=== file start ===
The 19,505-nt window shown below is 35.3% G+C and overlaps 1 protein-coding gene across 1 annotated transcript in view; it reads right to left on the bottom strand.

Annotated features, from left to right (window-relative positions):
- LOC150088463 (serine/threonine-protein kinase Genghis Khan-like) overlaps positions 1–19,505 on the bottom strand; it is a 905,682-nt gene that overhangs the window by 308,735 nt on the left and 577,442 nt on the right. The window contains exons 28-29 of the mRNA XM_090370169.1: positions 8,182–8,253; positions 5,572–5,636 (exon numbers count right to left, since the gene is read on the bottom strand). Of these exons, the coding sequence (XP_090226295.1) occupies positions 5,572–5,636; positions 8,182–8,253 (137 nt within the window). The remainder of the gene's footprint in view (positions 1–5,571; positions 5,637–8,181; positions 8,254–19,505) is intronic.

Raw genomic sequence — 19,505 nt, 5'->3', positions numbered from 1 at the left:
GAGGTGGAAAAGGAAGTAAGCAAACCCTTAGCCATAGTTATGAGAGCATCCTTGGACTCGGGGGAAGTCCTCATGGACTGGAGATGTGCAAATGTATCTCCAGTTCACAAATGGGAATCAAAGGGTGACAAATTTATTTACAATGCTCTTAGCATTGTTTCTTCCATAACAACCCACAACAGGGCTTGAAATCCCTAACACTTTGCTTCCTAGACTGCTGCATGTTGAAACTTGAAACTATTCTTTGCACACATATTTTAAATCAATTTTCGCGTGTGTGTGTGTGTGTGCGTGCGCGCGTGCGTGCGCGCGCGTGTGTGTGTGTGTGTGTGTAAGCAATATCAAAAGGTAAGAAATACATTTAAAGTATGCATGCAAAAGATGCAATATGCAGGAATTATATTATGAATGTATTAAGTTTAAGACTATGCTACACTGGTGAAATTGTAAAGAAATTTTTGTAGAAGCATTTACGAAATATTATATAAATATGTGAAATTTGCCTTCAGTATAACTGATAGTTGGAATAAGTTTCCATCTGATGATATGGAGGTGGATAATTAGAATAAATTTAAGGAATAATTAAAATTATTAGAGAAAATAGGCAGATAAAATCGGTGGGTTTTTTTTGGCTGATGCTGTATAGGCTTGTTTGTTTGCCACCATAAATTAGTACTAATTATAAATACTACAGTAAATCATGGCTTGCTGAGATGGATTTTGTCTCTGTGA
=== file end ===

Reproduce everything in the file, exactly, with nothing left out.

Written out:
The 19,505-nt window shown below is 35.3% G+C and overlaps 1 protein-coding gene across 1 annotated transcript in view; it reads right to left on the bottom strand.

Annotated features, from left to right (window-relative positions):
- LOC150088463 (serine/threonine-protein kinase Genghis Khan-like) overlaps positions 1–19,505 on the bottom strand; it is a 905,682-nt gene that overhangs the window by 308,735 nt on the left and 577,442 nt on the right. The window contains exons 28-29 of the mRNA XM_090370169.1: positions 8,182–8,253; positions 5,572–5,636 (exon numbers count right to left, since the gene is read on the bottom strand). Of these exons, the coding sequence (XP_090226295.1) occupies positions 5,572–5,636; positions 8,182–8,253 (137 nt within the window). The remainder of the gene's footprint in view (positions 1–5,571; positions 5,637–8,181; positions 8,254–19,505) is intronic.

Raw genomic sequence — 19,505 nt, 5'->3', positions numbered from 1 at the left:
GAGGTGGAAAAGGAAGTAAGCAAACCCTTAGCCATAGTTATGAGAGCATCCTTGGACTCGGGGGAAGTCCTCATGGACTGGAGATGTGCAAATGTATCTCCAGTTCACAAATGGGAATCAAAGGGTGACAAATTTATTTACAATGCTCTTAGCATTGTTTCTTCCATAACAACCCACAACAGGGCTTGAAATCCCTAACACTTTGCTTCCTAGACTGCTGCATGTTGAAACTTGAAACTATTCTTTGCACACATATTTTAAATCAATTTTCGCGTGTGTGTGTGTGTGTGCGTGCGCGCGTGCGTGCGCGCGCGTGTGTGTGTGTGTGTGTGTAAGCAATATCAAAAGGTAAGAAATACATTTAAAGTATGCATGCAAAAGATGCAATATGCAGGAATTATATTATGAATGTATTAAGTTTAAGACTATGCTACACTGGTGAAATTGTAAAGAAATTTTTGTAGAAGCATTTACGAAATATTATATAAATATGTGAAATTTGCCTTCAGTATAACTGATAGTTGGAATAAGTTTCCATCTGATGATATGGAGGTGGATAATTAGAATAAATTTAAGGAATAATTAAAATTATTAGAGAAAATAGGCAGATAAAATCGGTGGGTTTTTTTTGGCTGATGCTGTATAGGCTTGTTTGTTTGCCACCATAAATTAGTACTAATTATAAATACTACAGTAAATCATGGCTTGCTGAGATGGATTTTGTCTCTGTGA